Send to

Choose Destination
See comment in PubMed Commons below
Gynecol Oncol. 2007 Dec;107(3):495-9. Epub 2007 Sep 12.

Survival impact of multiple bowel resections in patients undergoing primary cytoreductive surgery for advanced ovarian cancer: a case-control study.

Author information

The Kelly Gynecologic Oncology Service, Department of Gynecology and Obstetrics, The Sidney Kimmel Comprehensive Cancer Center, The Johns Hopkins Medical Institutions, Baltimore, MD 21224, USA.



To evaluate clinicopathological factors and survival outcome of patients with advanced epithelial ovarian carcinoma undergoing multiple bowel resections to achieve optimal (< or = 1 cm) cytoreduction.


A case-control study was performed identifying patients undergoing optimal primary cytoreductive surgery with > or = 2 bowel resections between 10/1997 and 2/2006. The two control groups consisted of (1) patients undergoing optimal cytoreduction with < or = 1 bowel resections matched [1:2] for age and stage and (2) patients left with suboptimal disease. Cox proportional hazards model were used to evaluate the effects of demographic and surgico-pathologic factors on survival outcome.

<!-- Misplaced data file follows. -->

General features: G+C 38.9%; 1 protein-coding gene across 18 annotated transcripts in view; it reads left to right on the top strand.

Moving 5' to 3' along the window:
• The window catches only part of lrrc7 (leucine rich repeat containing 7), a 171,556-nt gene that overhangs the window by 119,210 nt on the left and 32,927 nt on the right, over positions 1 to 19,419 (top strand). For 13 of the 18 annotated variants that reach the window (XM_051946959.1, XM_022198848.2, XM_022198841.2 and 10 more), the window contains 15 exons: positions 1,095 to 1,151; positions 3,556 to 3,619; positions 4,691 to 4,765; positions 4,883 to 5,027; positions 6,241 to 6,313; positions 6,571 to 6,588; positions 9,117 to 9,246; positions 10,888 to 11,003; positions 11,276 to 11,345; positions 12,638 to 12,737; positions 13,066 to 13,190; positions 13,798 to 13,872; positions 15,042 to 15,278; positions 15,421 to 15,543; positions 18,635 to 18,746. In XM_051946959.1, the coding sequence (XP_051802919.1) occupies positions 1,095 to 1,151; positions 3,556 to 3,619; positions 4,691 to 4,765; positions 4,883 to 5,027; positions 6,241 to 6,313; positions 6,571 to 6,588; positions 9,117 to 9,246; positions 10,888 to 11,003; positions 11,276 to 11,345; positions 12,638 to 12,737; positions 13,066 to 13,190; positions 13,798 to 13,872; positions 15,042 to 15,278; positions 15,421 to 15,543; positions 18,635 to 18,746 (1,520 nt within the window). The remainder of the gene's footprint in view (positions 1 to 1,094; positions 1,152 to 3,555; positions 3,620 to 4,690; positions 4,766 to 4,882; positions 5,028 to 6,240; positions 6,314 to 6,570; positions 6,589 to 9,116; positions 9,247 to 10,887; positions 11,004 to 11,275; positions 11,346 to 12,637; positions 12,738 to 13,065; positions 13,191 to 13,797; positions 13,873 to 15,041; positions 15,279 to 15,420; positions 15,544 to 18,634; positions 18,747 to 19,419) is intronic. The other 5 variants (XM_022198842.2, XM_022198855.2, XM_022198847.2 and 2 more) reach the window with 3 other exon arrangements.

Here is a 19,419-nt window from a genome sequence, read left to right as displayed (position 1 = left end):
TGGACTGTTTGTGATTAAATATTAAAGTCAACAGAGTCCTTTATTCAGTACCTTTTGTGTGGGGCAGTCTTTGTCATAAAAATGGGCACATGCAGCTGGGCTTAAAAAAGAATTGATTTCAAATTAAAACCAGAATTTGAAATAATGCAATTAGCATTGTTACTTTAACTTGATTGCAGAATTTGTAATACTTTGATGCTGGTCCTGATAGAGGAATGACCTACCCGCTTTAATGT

A total of 34 patients underwent > or = 2 bowel resections. Sixty-eight patients underwent < or = 1 bowel resections. All patients had optimal cytoreduction and 40/102 patients (39.2%) underwent complete cytoreduction. Patients undergoing multiple bowel resections experienced a higher EBL (700 v 500 mL, p=0.01) and longer LOS (10 v 7 days, p=0.01) compared to patients with < or = 1 bowel resections. Multivariate analysis revealed the amount of residual disease to be a statistically significant and radiation therapy to the right pelvic sidewall and cul-de-sac independent predictor of overall survival. The median overall survival time for patients undergoing > or = 2 bowel resections was 28.3 months, which was comparable to patients undergoing < or = 1 bowel resections, (37.8 months, p=0.09) but statistically significantly superior to patients left with suboptimal residual disease (12 months, p=0.02).


Although primary surgery that includes > or = 2 bowel resections is associated with longer LOS and a higher EBL, such extensive procedures are warranted if they will contribute to an overall optimal residual disease state.

[Indexed for MEDLINE]
PubMed Commons home

PubMed Commons

How to join PubMed Commons

    Supplemental Content

    Full text links

    Icon for Elsevier Science
    Loading ...
    Support Center